From Homo Islamicus to Homo Economicus: Markets, Muslims, and the Remaking of Race in Algeria, 1958-1965

Muriam Davis
UC Santa Cruz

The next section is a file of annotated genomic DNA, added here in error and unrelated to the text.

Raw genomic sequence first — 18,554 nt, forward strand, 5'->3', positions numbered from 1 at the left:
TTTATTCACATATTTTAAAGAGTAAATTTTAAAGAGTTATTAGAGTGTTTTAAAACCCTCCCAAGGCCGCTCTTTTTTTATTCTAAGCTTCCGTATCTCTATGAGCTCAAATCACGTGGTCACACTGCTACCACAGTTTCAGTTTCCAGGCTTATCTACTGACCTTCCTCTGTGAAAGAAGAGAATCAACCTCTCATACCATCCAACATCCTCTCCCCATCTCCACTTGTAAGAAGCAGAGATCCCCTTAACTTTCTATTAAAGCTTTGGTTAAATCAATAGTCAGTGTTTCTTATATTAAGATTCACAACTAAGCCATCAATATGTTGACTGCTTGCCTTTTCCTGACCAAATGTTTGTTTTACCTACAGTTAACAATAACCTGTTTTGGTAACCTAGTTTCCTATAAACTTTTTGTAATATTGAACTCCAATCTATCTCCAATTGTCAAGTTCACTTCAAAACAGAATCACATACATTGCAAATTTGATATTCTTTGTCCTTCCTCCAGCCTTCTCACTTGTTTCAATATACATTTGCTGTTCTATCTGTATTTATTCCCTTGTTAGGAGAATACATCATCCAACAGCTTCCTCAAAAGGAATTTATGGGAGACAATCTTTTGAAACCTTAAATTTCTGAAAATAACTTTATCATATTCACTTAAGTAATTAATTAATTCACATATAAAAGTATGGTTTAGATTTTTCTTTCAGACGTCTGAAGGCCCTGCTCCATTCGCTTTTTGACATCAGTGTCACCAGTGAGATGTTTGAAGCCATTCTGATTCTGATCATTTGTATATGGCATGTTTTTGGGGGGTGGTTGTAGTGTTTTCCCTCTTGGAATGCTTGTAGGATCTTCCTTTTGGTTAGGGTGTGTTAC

This manuscript examines French development efforts in Algeria from 1958-1962 and traces their influence on the independent Algerian state from 1962-1965. The central argument is that the reformulation of a market economy in the postwar period fundamentally reconfigured the ways in which racial divisions operated in colonial territories. Rather than articulating racial difference in colonial terms, whereby Muslims were categorized as French subjects, the reforms undertaken in 1958 under the Fifth Republic introduced formal structures of competition as a way of fostering the civilizational capacities of the Algerian population. While market exchange became a hallmark of French identity and progress under colonialism, Algerian President Ahmed Ben Bella also saw economic behavior and national identity as fundamentally linked in his espousal of a “specifically Algerian socialism.”